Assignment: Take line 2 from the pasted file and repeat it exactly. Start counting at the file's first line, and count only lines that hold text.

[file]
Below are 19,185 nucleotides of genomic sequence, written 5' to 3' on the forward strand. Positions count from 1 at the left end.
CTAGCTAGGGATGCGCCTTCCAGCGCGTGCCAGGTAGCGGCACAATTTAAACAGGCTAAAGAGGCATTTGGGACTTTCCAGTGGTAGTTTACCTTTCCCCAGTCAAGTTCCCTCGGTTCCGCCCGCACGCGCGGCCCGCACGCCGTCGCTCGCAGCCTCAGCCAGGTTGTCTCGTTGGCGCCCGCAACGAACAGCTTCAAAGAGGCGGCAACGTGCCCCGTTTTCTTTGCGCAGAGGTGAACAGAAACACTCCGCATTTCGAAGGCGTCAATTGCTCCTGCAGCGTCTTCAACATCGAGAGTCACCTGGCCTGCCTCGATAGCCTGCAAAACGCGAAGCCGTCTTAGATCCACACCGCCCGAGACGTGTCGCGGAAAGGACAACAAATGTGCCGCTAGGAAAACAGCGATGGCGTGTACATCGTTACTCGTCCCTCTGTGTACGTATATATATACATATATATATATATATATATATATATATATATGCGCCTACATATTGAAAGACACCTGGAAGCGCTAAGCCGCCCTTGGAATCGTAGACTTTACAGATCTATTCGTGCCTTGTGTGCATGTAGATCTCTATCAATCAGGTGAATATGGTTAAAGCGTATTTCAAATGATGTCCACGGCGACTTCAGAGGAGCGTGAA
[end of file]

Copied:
CTAGCTAGGGATGCGCCTTCCAGCGCGTGCCAGGTAGCGGCACAATTTAAACAGGCTAAAGAGGCATTTGGGACTTTCCAGTGGTAGTTTACCTTTCCCCAGTCAAGTTCCCTCGGTTCCGCCCGCACGCGCGGCCCGCACGCCGTCGCTCGCAGCCTCAGCCAGGTTGTCTCGTTGGCGCCCGCAACGAACAGCTTCAAAGAGGCGGCAACGTGCCCCGTTTTCTTTGCGCAGAGGTGAACAGAAACACTCCGCATTTCGAAGGCGTCAATTGCTCCTGCAGCGTCTTCAACATCGAGAGTCACCTGGCCTGCCTCGATAGCCTGCAAAACGCGAAGCCGTCTTAGATCCACACCGCCCGAGACGTGTCGCGGAAAGGACAACAAATGTGCCGCTAGGAAAACAGCGATGGCGTGTACATCGTTACTCGTCCCTCTGTGTACGTATATATATACATATATATATATATATATATATATATATATATGCGCCTACATATTGAAAGACACCTGGAAGCGCTAAGCCGCCCTTGGAATCGTAGACTTTACAGATCTATTCGTGCCTTGTGTGCATGTAGATCTCTATCAATCAGGTGAATATGGTTAAAGCGTATTTCAAATGATGTCCACGGCGACTTCAGAGGAGCGTGAA